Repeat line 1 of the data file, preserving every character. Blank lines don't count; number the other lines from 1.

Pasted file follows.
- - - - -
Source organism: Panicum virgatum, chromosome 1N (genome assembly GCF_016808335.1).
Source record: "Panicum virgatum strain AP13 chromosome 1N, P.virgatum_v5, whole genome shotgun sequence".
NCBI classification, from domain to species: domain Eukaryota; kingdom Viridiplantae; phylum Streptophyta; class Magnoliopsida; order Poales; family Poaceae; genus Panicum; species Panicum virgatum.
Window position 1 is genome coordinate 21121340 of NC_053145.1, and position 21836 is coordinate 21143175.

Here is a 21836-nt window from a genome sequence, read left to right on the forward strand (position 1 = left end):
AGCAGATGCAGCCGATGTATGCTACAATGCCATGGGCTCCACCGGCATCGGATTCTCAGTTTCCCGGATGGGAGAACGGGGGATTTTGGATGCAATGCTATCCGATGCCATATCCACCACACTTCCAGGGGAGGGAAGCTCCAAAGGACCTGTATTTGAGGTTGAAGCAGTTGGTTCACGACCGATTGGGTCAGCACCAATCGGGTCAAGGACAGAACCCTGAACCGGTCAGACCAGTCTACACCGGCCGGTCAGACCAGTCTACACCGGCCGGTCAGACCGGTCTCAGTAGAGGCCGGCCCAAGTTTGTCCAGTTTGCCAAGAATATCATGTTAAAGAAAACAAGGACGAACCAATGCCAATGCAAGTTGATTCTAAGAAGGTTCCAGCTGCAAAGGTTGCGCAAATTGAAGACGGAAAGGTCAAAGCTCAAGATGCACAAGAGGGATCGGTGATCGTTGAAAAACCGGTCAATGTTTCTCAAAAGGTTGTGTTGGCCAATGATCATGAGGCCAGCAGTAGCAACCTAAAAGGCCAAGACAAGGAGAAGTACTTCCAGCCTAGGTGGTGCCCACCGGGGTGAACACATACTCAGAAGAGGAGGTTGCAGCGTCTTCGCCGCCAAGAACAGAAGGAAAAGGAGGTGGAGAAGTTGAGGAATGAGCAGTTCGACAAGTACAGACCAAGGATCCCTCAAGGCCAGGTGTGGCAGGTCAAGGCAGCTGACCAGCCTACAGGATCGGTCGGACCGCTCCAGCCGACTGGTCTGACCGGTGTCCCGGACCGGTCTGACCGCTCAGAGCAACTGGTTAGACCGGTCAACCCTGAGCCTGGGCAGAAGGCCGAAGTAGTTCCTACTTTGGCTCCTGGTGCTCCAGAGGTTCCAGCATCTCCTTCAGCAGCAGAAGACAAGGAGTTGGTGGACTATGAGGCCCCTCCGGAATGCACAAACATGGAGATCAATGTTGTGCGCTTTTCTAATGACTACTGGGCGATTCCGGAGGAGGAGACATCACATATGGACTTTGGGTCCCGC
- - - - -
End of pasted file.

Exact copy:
Source organism: Panicum virgatum, chromosome 1N (genome assembly GCF_016808335.1).